Preferably the conveyor belt of the second conveyor belt means is made of a material to which the cut out dough pieces of the second continuous dough sheet adheres. That material preferably is polyester.
Preferably the cutting elements are tubes, each of the tubes having an inner wall, an outer wall and a cutting edge on the lower end thereof. The cutting edge is defined by the junction of the outer wall and an inclined surface that extends inwardly and upwardly from the cutting edge into the inner wall. The inclined surface of the cutting edge, as the cutting edge cuts through the second continuous dough sheet, forces the dough inwardly and downwardly to cause at least a portion of the dough section to adhere to the second conveyor belt.
Preferably the cutting elements are affixed to the outside of a rotary drum, the rotary drum rotating the cutting elements sequentially through the cutting action. Also preferably the cutting elements are affixed to the lower end of a reciprocating device. Preferably the cutting edge of each cutting element, in the plane of the cutting element, forms a diamond.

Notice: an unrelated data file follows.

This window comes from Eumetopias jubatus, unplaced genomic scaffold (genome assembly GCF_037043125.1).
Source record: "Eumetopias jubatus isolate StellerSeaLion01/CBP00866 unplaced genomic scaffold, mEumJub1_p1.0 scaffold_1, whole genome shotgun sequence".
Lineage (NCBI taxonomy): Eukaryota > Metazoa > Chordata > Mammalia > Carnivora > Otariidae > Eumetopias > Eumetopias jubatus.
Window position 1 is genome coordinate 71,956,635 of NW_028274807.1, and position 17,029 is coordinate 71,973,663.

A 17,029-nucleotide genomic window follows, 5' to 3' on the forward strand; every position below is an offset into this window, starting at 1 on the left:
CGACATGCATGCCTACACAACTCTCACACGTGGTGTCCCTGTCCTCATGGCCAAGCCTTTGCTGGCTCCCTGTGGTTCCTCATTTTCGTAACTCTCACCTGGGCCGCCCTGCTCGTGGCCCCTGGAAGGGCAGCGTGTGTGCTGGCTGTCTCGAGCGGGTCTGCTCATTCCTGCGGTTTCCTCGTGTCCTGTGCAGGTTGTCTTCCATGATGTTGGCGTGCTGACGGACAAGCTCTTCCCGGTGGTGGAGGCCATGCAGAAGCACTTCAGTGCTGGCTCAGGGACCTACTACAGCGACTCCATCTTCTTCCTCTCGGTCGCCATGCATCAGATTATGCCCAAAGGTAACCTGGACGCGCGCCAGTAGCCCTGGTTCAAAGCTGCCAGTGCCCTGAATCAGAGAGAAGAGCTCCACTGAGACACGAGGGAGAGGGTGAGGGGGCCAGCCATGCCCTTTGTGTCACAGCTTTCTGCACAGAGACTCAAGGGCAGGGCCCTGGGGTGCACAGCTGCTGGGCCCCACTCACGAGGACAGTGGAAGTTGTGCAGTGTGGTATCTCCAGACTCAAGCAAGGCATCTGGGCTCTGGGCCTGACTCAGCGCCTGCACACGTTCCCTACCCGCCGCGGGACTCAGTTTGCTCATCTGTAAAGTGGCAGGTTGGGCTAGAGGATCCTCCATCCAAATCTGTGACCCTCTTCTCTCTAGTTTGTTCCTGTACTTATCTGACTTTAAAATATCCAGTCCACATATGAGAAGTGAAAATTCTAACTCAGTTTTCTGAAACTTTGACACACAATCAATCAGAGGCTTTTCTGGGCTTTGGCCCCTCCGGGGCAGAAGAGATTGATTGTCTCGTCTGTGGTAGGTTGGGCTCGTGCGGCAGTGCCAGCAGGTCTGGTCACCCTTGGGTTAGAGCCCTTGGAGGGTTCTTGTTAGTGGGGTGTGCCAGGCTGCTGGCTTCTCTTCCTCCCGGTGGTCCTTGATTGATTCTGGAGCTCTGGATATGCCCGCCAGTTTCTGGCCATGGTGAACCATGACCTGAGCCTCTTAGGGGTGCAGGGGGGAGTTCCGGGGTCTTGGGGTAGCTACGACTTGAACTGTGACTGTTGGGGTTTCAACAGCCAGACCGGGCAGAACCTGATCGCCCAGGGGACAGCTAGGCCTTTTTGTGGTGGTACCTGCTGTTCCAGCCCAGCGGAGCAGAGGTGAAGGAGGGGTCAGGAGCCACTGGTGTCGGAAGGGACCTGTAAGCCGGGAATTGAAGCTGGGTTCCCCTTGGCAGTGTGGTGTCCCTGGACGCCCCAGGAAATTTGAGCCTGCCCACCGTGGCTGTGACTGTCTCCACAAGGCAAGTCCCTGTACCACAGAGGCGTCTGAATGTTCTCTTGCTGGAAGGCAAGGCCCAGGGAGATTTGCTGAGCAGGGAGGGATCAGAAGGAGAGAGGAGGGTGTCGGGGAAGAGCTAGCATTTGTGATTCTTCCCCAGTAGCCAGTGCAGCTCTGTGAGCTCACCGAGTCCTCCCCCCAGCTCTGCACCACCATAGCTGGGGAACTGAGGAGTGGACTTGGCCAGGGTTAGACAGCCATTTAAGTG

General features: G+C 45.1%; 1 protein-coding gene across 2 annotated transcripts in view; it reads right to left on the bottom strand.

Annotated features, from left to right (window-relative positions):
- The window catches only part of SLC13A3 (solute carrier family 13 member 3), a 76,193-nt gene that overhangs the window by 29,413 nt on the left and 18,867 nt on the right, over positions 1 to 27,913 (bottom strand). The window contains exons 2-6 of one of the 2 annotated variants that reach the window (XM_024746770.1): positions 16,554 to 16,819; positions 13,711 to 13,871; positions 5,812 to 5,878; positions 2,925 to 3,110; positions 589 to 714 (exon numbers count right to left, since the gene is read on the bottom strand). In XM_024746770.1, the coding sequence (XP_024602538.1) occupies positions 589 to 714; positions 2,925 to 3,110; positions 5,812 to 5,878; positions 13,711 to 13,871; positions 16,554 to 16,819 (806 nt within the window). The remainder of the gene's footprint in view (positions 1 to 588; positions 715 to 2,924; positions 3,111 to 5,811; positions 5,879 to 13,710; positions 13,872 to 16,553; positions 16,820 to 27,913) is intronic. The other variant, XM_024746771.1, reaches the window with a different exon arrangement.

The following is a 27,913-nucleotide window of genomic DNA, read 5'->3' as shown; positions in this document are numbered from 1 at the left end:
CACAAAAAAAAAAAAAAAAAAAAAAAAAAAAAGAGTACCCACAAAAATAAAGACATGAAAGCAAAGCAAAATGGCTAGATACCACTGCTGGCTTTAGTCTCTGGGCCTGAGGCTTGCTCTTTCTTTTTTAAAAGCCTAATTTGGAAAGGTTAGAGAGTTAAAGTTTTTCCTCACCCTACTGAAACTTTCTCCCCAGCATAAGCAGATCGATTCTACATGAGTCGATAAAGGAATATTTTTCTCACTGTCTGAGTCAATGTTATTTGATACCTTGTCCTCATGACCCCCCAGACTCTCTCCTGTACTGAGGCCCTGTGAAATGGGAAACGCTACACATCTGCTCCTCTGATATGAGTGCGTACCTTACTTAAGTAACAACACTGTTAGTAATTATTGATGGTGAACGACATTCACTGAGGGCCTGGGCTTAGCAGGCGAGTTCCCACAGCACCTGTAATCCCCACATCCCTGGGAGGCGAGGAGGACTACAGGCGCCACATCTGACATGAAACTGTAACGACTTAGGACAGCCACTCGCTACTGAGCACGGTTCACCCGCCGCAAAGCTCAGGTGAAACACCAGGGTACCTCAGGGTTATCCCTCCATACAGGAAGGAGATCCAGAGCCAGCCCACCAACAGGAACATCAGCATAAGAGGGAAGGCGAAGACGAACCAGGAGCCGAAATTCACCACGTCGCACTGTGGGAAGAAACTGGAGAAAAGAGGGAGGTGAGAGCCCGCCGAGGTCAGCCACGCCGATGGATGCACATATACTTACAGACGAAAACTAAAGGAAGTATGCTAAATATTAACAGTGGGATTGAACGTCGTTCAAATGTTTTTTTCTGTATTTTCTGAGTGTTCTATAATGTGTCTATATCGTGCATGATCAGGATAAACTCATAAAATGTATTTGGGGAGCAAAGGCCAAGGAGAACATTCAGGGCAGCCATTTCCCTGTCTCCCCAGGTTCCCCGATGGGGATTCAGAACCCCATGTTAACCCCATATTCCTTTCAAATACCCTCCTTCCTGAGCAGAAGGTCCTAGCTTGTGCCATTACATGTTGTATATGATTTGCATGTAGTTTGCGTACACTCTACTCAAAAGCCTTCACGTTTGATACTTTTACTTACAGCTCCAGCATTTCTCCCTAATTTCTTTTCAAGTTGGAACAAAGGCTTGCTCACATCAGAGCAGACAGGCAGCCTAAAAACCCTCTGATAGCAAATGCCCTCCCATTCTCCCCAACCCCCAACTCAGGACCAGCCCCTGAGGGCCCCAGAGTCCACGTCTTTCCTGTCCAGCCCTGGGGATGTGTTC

Preferably there is a first group of regularly spaced cutting elements aligned in a straight line, which is perpendicular to the axis of movement of the second conveyor belt and the second continuous dough sheet, and there is a second group of regularly spaced cutting elements aligned in a straight line, which is perpendicular to the axis of movement of the second conveyor belt and the second continuous dough sheet. The alignment line of the second group of cutting elements intersects one edge of each of the cutting elements of the first group. Each of the cutting elements of the second group is positioned on a line which is perpendicular to the alignment line of the second group of cutting elements and which passes between two of the cutting elements of the first group.
Preferably the lifting means includes a conveyor belt, and an elongated cam is located under the second conveyor belt just before the front of the third conveyor belt. The elongated cam is adapted to push that portion of the second conveyor belt up into the same plane as the third conveyor belt and in close proximity to the front of the third conveyor belt so that, in feeding the second continuous flat dough sheet through the apparatus, the leading edge of the second continuous flat dough sheet feeds onto the third conveyor belt. The elongated cam then is returned to its non-lifting position.